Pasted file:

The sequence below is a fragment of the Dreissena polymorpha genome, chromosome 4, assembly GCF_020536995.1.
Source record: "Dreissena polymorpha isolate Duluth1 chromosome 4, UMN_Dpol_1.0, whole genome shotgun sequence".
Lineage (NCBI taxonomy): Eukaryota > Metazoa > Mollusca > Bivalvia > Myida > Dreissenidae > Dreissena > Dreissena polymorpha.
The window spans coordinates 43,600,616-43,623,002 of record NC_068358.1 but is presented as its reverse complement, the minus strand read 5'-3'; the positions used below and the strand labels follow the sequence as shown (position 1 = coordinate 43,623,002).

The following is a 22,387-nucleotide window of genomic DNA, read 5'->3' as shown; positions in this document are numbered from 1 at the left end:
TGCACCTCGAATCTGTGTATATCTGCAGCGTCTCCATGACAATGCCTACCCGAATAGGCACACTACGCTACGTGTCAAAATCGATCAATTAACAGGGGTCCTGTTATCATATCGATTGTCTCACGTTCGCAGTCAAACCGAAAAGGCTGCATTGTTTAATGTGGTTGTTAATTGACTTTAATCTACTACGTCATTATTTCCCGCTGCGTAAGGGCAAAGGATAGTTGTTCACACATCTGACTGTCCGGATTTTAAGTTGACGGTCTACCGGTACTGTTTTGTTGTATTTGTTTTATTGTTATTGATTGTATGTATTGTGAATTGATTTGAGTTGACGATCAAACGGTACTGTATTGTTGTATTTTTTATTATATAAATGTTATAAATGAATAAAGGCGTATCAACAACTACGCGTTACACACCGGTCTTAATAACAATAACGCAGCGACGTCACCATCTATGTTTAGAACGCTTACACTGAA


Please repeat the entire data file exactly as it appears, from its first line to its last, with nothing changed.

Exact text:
The sequence below is a fragment of the Dreissena polymorpha genome, chromosome 4, assembly GCF_020536995.1.
Source record: "Dreissena polymorpha isolate Duluth1 chromosome 4, UMN_Dpol_1.0, whole genome shotgun sequence".
Lineage (NCBI taxonomy): Eukaryota > Metazoa > Mollusca > Bivalvia > Myida > Dreissenidae > Dreissena > Dreissena polymorpha.
The window spans coordinates 43,600,616-43,623,002 of record NC_068358.1 but is presented as its reverse complement, the minus strand read 5'-3'; the positions used below and the strand labels follow the sequence as shown (position 1 = coordinate 43,623,002).

The following is a 22,387-nucleotide window of genomic DNA, read 5'->3' as shown; positions in this document are numbered from 1 at the left end:
TGCACCTCGAATCTGTGTATATCTGCAGCGTCTCCATGACAATGCCTACCCGAATAGGCACACTACGCTACGTGTCAAAATCGATCAATTAACAGGGGTCCTGTTATCATATCGATTGTCTCACGTTCGCAGTCAAACCGAAAAGGCTGCATTGTTTAATGTGGTTGTTAATTGACTTTAATCTACTACGTCATTATTTCCCGCTGCGTAAGGGCAAAGGATAGTTGTTCACACATCTGACTGTCCGGATTTTAAGTTGACGGTCTACCGGTACTGTTTTGTTGTATTTGTTTTATTGTTATTGATTGTATGTATTGTGAATTGATTTGAGTTGACGATCAAACGGTACTGTATTGTTGTATTTTTTATTATATAAATGTTATAAATGAATAAAGGCGTATCAACAACTACGCGTTACACACCGGTCTTAATAACAATAACGCAGCGACGTCACCATCTATGTTTAGAACGCTTACACTGAA